“I like going to sleep at night knowing I’ve helped someone,” Lake says. I shoot a quick look to his mentor, Larry Bolton. He’s beaming.
Ed Goldman, president of Goldman Communications Inc., is a Sacramento writer and marketing consultant. His collection of Business Journal columns, "But I Digress," is available at Amazon.com.


In 1962, six year old John Tuohy, his two brothers and two sisters entered Connecticut’s foster care system and were promptly split apart. Over the next ten years, John would live in more than ten foster homes, group homes and state schools, from his native Waterbury to Ansonia, New Haven, West Haven, Deep River and Hartford. In the end, a decade later, the state returned him to the same home and the same parents they had taken him from. As tragic as is funny compelling story will make you cry and laugh as you journey with this child to overcome the obstacles of the foster care system and find his dreams.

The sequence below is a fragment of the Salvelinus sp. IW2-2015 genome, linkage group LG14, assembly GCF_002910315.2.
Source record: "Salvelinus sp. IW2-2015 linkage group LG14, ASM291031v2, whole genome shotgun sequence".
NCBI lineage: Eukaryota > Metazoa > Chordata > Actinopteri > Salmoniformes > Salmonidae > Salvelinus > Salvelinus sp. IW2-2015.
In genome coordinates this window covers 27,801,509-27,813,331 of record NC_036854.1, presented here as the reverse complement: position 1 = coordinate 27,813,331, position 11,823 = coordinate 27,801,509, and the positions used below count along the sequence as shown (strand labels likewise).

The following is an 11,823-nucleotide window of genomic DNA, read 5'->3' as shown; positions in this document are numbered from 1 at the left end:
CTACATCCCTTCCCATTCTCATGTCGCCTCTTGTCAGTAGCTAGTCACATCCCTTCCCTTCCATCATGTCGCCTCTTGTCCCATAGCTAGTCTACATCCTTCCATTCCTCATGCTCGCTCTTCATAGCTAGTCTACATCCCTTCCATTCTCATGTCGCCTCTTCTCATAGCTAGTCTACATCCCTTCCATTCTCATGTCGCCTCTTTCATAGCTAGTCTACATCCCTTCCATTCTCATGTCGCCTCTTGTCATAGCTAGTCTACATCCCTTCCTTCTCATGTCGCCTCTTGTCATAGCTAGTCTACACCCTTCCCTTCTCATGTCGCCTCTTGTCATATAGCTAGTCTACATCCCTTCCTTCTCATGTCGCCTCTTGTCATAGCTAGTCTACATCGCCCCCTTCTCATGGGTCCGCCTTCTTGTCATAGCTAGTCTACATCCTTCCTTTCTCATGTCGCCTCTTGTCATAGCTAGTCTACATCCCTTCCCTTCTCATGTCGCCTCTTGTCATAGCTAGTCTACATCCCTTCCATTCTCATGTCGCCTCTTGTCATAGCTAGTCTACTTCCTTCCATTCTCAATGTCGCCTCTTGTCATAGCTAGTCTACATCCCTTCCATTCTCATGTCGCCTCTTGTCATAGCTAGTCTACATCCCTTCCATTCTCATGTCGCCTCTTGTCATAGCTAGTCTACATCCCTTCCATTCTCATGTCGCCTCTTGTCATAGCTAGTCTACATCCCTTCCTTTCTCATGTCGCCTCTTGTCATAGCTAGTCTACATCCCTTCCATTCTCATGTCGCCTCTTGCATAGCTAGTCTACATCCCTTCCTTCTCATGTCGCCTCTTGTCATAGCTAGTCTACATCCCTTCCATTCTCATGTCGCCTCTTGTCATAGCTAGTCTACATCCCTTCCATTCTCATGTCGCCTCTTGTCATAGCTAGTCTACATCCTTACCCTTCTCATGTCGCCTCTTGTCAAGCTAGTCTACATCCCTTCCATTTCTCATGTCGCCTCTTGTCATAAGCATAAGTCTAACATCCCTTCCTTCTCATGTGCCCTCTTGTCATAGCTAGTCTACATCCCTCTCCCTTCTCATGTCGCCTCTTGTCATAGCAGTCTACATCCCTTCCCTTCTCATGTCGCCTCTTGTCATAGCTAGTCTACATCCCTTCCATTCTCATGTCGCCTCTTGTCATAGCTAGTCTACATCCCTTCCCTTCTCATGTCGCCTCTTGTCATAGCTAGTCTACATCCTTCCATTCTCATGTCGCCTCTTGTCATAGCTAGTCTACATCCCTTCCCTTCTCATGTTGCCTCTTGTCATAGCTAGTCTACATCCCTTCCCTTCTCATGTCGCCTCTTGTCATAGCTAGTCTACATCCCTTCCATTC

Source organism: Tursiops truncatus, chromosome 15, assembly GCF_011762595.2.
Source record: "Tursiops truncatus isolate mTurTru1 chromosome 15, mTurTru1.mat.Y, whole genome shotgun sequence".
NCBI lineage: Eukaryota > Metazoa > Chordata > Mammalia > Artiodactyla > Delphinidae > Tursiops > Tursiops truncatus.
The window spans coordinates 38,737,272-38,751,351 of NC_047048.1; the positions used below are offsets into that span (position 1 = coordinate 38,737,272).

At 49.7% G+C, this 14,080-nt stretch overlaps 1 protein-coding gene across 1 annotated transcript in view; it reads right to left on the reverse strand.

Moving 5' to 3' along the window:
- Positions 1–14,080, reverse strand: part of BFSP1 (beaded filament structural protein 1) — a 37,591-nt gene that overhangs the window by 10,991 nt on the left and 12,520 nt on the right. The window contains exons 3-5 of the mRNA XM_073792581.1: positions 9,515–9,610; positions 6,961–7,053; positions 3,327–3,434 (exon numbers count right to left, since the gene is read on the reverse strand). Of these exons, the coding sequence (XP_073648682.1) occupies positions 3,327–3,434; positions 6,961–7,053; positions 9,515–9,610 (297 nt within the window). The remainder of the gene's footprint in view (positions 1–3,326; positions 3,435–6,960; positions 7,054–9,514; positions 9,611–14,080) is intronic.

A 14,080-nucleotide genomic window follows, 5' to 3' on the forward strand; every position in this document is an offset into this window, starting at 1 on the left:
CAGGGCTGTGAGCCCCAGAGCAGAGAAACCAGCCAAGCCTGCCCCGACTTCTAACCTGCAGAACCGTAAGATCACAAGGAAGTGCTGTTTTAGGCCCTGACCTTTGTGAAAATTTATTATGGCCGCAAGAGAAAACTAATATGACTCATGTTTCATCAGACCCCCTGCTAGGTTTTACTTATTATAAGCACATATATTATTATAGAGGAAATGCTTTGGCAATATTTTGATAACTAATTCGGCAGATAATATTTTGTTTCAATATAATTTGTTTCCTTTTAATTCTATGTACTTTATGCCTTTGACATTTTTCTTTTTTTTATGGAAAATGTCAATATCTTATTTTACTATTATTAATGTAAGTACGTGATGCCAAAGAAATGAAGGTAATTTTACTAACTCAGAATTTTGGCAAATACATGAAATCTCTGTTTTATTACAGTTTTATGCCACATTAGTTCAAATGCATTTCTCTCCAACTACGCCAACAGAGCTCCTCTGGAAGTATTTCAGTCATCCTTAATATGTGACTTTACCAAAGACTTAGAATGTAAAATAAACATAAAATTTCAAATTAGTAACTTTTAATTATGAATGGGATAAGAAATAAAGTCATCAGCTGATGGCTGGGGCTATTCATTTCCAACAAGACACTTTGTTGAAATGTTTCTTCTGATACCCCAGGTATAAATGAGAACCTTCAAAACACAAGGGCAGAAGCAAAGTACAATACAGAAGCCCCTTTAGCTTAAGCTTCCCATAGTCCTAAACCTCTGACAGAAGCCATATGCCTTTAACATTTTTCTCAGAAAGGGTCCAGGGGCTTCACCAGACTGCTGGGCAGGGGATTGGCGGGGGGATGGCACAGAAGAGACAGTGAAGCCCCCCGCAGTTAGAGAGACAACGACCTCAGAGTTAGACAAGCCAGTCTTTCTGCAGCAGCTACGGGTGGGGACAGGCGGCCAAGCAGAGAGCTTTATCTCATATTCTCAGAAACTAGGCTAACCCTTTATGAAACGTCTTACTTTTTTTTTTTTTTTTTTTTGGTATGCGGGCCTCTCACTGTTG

John William Tuohy is a writer who lives in Washington DC. He holds an MFA in writing from Lindenwood University. He is the author of numerous non-fiction on the history of organized crime including the ground break biography of bootlegger Roger Tuohy "When Capone's Mob Murdered Touhy" and "Guns and Glamour: A History of Organized Crime in Chicago."
His non-fiction crime short stories have appeared in The New Criminologist, American Mafia and other publications. John won the City of Chicago's Celtic Playfest for his work The Hannigan's of Beverly, and his short story fiction work, Karma Finds Franny Glass, appeared in AdmitTwo Magazine in October of 2008.
His play, Cyberdate.Com, was chosen for a public performance at the Actors Chapel in Manhattan in February of 2007 as part of the groups Reading Series for New York project. In June of 2008, the play won the Virginia Theater of The First Amendment Award for best new play.
Contact John: